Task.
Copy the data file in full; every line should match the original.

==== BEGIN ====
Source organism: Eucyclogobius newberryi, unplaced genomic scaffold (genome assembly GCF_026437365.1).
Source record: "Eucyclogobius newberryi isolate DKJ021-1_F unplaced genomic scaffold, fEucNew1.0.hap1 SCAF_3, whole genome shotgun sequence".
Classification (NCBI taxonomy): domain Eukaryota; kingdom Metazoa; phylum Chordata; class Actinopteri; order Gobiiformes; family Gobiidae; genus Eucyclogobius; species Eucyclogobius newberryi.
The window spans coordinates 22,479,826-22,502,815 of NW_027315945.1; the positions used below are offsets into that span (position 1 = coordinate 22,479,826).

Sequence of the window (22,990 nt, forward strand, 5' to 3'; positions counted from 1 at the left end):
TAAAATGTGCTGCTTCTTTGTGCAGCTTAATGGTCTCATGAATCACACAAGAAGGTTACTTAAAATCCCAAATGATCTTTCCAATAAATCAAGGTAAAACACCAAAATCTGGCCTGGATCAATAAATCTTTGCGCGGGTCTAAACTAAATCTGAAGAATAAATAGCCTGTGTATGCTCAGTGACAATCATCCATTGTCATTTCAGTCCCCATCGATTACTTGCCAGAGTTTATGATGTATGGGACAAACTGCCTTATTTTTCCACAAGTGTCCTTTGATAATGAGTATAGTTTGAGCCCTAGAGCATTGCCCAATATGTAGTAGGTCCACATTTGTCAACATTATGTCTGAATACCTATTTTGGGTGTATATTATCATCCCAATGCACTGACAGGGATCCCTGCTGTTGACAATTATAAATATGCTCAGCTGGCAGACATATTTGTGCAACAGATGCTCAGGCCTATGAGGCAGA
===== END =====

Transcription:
Source organism: Eucyclogobius newberryi, unplaced genomic scaffold (genome assembly GCF_026437365.1).
Source record: "Eucyclogobius newberryi isolate DKJ021-1_F unplaced genomic scaffold, fEucNew1.0.hap1 SCAF_3, whole genome shotgun sequence".
Classification (NCBI taxonomy): domain Eukaryota; kingdom Metazoa; phylum Chordata; class Actinopteri; order Gobiiformes; family Gobiidae; genus Eucyclogobius; species Eucyclogobius newberryi.
The window spans coordinates 22,479,826-22,502,815 of NW_027315945.1; the positions used below are offsets into that span (position 1 = coordinate 22,479,826).

Sequence of the window (22,990 nt, forward strand, 5' to 3'; positions counted from 1 at the left end):
TAAAATGTGCTGCTTCTTTGTGCAGCTTAATGGTCTCATGAATCACACAAGAAGGTTACTTAAAATCCCAAATGATCTTTCCAATAAATCAAGGTAAAACACCAAAATCTGGCCTGGATCAATAAATCTTTGCGCGGGTCTAAACTAAATCTGAAGAATAAATAGCCTGTGTATGCTCAGTGACAATCATCCATTGTCATTTCAGTCCCCATCGATTACTTGCCAGAGTTTATGATGTATGGGACAAACTGCCTTATTTTTCCACAAGTGTCCTTTGATAATGAGTATAGTTTGAGCCCTAGAGCATTGCCCAATATGTAGTAGGTCCACATTTGTCAACATTATGTCTGAATACCTATTTTGGGTGTATATTATCATCCCAATGCACTGACAGGGATCCCTGCTGTTGACAATTATAAATATGCTCAGCTGGCAGACATATTTGTGCAACAGATGCTCAGGCCTATGAGGCAGA